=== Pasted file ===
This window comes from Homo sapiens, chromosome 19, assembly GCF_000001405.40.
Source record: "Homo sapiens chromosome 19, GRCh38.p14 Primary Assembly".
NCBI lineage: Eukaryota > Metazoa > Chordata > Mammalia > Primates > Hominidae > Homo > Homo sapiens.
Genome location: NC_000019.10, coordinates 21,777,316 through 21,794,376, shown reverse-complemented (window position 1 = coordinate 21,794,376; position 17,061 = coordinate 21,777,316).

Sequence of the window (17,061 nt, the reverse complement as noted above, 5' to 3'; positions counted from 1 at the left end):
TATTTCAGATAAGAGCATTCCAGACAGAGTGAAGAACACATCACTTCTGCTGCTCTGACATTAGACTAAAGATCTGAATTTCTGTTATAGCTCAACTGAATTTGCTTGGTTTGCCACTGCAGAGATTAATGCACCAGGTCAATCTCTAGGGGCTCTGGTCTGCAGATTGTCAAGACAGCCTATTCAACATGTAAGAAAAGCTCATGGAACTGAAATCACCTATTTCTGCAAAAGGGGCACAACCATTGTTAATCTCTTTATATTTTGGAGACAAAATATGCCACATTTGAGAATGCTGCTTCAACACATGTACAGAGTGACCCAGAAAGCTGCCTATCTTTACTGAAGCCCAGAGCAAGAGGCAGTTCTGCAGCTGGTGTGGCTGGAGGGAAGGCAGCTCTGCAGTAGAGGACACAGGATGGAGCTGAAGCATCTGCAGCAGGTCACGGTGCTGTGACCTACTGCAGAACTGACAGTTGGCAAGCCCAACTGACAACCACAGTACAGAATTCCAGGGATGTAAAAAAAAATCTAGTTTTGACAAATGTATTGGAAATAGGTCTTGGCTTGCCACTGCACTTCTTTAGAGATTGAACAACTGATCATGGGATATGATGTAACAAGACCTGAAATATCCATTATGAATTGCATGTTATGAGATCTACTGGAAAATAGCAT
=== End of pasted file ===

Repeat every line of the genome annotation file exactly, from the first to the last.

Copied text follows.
This window comes from Homo sapiens, chromosome 19, assembly GCF_000001405.40.
Source record: "Homo sapiens chromosome 19, GRCh38.p14 Primary Assembly".
NCBI lineage: Eukaryota > Metazoa > Chordata > Mammalia > Primates > Hominidae > Homo > Homo sapiens.
Genome location: NC_000019.10, coordinates 21,777,316 through 21,794,376, shown reverse-complemented (window position 1 = coordinate 21,794,376; position 17,061 = coordinate 21,777,316).

Sequence of the window (17,061 nt, the reverse complement as noted above, 5' to 3'; positions counted from 1 at the left end):
TATTTCAGATAAGAGCATTCCAGACAGAGTGAAGAACACATCACTTCTGCTGCTCTGACATTAGACTAAAGATCTGAATTTCTGTTATAGCTCAACTGAATTTGCTTGGTTTGCCACTGCAGAGATTAATGCACCAGGTCAATCTCTAGGGGCTCTGGTCTGCAGATTGTCAAGACAGCCTATTCAACATGTAAGAAAAGCTCATGGAACTGAAATCACCTATTTCTGCAAAAGGGGCACAACCATTGTTAATCTCTTTATATTTTGGAGACAAAATATGCCACATTTGAGAATGCTGCTTCAACACATGTACAGAGTGACCCAGAAAGCTGCCTATCTTTACTGAAGCCCAGAGCAAGAGGCAGTTCTGCAGCTGGTGTGGCTGGAGGGAAGGCAGCTCTGCAGTAGAGGACACAGGATGGAGCTGAAGCATCTGCAGCAGGTCACGGTGCTGTGACCTACTGCAGAACTGACAGTTGGCAAGCCCAACTGACAACCACAGTACAGAATTCCAGGGATGTAAAAAAAAATCTAGTTTTGACAAATGTATTGGAAATAGGTCTTGGCTTGCCACTGCACTTCTTTAGAGATTGAACAACTGATCATGGGATATGATGTAACAAGACCTGAAATATCCATTATGAATTGCATGTTATGAGATCTACTGGAAAATAGCAT